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U.S. to tax EU products after WTO ruling on aircraft subsidies

The United States plans to impose tariffs on a wide range of goods from the European Union (EU) starting Oct. 18, said the Office of the U.S. Trade Representative (USTR) on Wednesday.

The move, it said, comes after the World Trade Organization (WTO) gave it permission to levy tariffs on 7.5 billion U.S. dollars of European exports.

In an arbitration decision announced earlier in the day, the WTO said the amount is commensurate with the adverse effects suffered by Airbus’ U.S. rival Boeing in terms of lost sales and impeded deliveries of its aircraft.

According to the statement from the USTR, new airplanes and other aircrafts from Britain, France, Germany and Spain are subject to additional tariffs of 10 percent, while Scotch whiskies, cheese, olives, yogurt, and sweaters from Britain are among the products to be hit by an additional tariff of 25 percent.

“The United States today has requested that the WTO schedule a meeting on October 14 to approve a U.S. request for authorization to take countermeasures against the EU. Pursuant to WTO rules, the WTO will provide this authorization automatically at that meeting,” the statement said. “The EU is not allowed to retaliate against WTO-authorized countermeasures.”

“We expect to enter into negotiations with the European Union aimed at resolving this issue,” USTR Robert Lighthizer said.

“We remain of the view that even if the United States obtains authorization from the WTO Dispute Settlement Body, opting for applying countermeasures now would be short-sighted and counterproductive,” the EU released a statement quoting its Trade Commissioner Cecilia Malmstrom as saying, following the WTO arbitration decision.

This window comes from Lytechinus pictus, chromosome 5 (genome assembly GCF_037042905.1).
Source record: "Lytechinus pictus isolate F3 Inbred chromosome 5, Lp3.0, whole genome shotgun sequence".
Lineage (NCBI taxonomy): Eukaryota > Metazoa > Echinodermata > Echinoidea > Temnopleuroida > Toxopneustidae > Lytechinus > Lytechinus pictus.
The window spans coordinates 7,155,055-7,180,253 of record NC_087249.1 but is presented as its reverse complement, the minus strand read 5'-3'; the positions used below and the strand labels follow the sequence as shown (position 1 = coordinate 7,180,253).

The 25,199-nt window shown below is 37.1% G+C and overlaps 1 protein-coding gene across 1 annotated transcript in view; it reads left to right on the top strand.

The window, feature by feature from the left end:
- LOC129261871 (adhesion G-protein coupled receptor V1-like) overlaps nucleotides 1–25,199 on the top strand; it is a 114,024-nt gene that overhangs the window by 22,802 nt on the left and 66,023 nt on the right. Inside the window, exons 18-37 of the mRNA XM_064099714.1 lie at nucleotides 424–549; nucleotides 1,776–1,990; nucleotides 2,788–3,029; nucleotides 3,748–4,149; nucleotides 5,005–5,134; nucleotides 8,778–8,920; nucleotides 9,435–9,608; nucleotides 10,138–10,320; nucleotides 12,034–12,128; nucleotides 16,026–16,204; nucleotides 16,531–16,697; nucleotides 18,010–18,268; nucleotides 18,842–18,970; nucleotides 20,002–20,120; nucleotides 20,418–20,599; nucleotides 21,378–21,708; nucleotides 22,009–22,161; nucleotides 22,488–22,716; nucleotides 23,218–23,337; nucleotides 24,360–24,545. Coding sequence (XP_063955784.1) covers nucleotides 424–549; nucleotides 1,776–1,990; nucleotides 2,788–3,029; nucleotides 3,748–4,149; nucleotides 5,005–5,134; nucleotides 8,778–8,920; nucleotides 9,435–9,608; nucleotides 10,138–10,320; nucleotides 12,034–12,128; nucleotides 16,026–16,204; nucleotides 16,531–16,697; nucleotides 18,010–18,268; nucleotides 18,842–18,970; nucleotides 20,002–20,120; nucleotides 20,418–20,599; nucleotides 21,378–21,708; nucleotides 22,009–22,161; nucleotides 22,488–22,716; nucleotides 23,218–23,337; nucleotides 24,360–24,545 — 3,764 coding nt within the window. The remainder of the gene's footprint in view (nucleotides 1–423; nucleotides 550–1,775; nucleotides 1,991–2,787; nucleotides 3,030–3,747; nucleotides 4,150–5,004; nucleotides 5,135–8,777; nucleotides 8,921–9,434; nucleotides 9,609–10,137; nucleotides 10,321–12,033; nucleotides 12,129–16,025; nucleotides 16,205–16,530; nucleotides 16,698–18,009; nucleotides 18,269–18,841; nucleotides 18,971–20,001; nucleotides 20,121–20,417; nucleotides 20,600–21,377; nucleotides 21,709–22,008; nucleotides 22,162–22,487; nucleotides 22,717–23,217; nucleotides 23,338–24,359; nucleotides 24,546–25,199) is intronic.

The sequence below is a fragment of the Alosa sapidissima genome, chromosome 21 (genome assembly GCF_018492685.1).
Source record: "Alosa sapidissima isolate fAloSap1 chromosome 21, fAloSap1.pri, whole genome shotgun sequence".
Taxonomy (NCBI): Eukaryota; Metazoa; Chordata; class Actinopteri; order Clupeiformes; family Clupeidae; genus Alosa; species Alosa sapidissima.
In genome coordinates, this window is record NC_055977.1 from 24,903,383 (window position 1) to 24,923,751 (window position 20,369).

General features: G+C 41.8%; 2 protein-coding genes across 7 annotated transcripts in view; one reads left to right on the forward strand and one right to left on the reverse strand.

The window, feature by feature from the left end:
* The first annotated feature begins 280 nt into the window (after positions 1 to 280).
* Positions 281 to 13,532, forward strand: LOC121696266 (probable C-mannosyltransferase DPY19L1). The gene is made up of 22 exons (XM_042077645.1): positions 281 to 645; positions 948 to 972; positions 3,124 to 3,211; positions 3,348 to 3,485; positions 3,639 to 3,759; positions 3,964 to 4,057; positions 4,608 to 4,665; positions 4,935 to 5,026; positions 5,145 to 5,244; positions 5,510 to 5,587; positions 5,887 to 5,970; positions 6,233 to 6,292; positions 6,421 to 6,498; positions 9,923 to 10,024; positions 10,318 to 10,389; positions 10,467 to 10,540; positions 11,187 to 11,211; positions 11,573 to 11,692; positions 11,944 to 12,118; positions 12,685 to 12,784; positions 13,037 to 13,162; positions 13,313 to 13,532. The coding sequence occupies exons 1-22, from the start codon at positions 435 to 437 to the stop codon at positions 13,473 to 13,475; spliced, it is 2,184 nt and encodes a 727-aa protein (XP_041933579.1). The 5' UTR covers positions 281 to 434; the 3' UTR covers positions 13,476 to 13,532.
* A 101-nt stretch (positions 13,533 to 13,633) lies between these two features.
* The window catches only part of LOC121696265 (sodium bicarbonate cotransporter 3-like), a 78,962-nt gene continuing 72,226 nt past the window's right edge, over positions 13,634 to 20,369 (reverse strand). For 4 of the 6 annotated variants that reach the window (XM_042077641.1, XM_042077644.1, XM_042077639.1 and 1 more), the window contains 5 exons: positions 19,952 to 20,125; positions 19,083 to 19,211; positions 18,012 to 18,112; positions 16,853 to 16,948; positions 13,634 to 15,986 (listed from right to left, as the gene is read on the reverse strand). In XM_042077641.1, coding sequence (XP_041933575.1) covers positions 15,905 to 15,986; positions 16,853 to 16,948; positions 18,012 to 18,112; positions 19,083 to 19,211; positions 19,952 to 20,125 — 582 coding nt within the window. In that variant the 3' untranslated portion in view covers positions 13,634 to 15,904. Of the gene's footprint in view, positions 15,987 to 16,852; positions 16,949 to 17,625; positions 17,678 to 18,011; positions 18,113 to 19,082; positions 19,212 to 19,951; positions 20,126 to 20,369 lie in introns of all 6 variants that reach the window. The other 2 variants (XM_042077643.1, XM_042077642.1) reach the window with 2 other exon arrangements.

“Both the EU and the U.S. have been found at fault by the WTO dispute settlement system for continuing to provide certain unlawful subsidies to their aircraft manufacturers,” the EU statement said, adding that “in the parallel Boeing case, the EU will in some months equally be granted rights to impose countermeasures against the U.S. as a result of its continued failure to comply with WTO rules.”

The French Foreign Ministry said on Wednesday that France and its European partners would take firm countermeasures if Washington goes ahead with imposing tariffs on EU imports as retaliation for European aircraft subsidies.

The EU would prefer “an amicable settlement” in this 15-year-old dispute and the development of new common rules on government support for aviation companies, said French Foreign Ministry spokesperson Agnes von der Muhll. “Unfortunately, the United States does not seem ready to negotiate at this stage.”

According to von der Muhll, the European bloc would impose sanctions on the United States “in several months” in relation to complaints concerning some 5-billion-dollar subsidies to Boeing between 1989 and 2006 despite a previous WTO ruling to stop illegal aid to the U.S. aircraft maker.

Airbus said in a statement that if the USTR chooses to impose tariffs on the importation of aircraft and/or aircraft components, that will create “insecurity and disruption” not only to the aerospace industry, but also to the broader global economy.

Noting that the additional tariffs are “still avoidable,” Airbus said the only way to prevent the negative effects of these tariffs would be for the United States and EU to find a resolution to this long-running dispute through a negotiated settlement.

“Airbus continues to encourage the U.S. Administration and the European Commission to find a settlement to this dispute, and thereby preserve the free, fair competition and open trade that have proven beneficial to the public and essential for a successful and growing global aviation industry,” it said.

In 2004, the United States filed a case with the WTO, accusing the EU of providing illegal subsidies to Airbus in various forms. The EU has since filed a similar case over allegedly illegal U.S. subsidies to Boeing. The WTO has ruled that both the United States and the EU have provided illegal subsidies for their respective airlines.

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